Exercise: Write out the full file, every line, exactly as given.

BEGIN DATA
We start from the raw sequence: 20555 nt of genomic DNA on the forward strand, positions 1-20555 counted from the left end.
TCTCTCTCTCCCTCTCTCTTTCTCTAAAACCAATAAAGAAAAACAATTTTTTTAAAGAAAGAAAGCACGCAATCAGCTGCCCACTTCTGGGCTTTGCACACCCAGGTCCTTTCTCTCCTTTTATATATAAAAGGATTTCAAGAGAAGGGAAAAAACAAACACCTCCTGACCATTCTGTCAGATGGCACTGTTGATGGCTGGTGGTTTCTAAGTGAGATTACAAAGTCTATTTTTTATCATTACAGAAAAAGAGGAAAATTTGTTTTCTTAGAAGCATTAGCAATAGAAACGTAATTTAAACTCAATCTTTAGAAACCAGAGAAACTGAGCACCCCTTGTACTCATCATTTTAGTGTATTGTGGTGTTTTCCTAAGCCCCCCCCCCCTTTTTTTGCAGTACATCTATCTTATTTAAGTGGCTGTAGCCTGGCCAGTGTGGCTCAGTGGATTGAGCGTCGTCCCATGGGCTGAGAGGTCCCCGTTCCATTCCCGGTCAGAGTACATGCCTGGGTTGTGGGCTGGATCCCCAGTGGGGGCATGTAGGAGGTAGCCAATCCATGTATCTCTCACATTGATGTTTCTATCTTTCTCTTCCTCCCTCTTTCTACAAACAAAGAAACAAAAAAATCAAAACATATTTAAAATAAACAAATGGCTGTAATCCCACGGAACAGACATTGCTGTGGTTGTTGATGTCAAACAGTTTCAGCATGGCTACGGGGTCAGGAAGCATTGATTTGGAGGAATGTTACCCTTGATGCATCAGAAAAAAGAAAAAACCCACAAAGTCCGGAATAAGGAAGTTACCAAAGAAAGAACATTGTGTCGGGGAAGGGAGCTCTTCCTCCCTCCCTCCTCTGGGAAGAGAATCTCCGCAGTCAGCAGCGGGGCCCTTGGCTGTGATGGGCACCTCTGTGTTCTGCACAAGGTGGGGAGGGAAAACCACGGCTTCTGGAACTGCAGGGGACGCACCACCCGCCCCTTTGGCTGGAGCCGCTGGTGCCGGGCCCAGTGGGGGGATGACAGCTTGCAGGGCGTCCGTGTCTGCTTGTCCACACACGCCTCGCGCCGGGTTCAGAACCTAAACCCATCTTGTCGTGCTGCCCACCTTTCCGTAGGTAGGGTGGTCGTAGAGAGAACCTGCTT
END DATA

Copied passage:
We start from the raw sequence: 20555 nt of genomic DNA on the forward strand, positions 1-20555 counted from the left end.
TCTCTCTCTCCCTCTCTCTTTCTCTAAAACCAATAAAGAAAAACAATTTTTTTAAAGAAAGAAAGCACGCAATCAGCTGCCCACTTCTGGGCTTTGCACACCCAGGTCCTTTCTCTCCTTTTATATATAAAAGGATTTCAAGAGAAGGGAAAAAACAAACACCTCCTGACCATTCTGTCAGATGGCACTGTTGATGGCTGGTGGTTTCTAAGTGAGATTACAAAGTCTATTTTTTATCATTACAGAAAAAGAGGAAAATTTGTTTTCTTAGAAGCATTAGCAATAGAAACGTAATTTAAACTCAATCTTTAGAAACCAGAGAAACTGAGCACCCCTTGTACTCATCATTTTAGTGTATTGTGGTGTTTTCCTAAGCCCCCCCCCCCTTTTTTTGCAGTACATCTATCTTATTTAAGTGGCTGTAGCCTGGCCAGTGTGGCTCAGTGGATTGAGCGTCGTCCCATGGGCTGAGAGGTCCCCGTTCCATTCCCGGTCAGAGTACATGCCTGGGTTGTGGGCTGGATCCCCAGTGGGGGCATGTAGGAGGTAGCCAATCCATGTATCTCTCACATTGATGTTTCTATCTTTCTCTTCCTCCCTCTTTCTACAAACAAAGAAACAAAAAAATCAAAACATATTTAAAATAAACAAATGGCTGTAATCCCACGGAACAGACATTGCTGTGGTTGTTGATGTCAAACAGTTTCAGCATGGCTACGGGGTCAGGAAGCATTGATTTGGAGGAATGTTACCCTTGATGCATCAGAAAAAAGAAAAAACCCACAAAGTCCGGAATAAGGAAGTTACCAAAGAAAGAACATTGTGTCGGGGAAGGGAGCTCTTCCTCCCTCCCTCCTCTGGGAAGAGAATCTCCGCAGTCAGCAGCGGGGCCCTTGGCTGTGATGGGCACCTCTGTGTTCTGCACAAGGTGGGGAGGGAAAACCACGGCTTCTGGAACTGCAGGGGACGCACCACCCGCCCCTTTGGCTGGAGCCGCTGGTGCCGGGCCCAGTGGGGGGATGACAGCTTGCAGGGCGTCCGTGTCTGCTTGTCCACACACGCCTCGCGCCGGGTTCAGAACCTAAACCCATCTTGTCGTGCTGCCCACCTTTCCGTAGGTAGGGTGGTCGTAGAGAGAACCTGCTT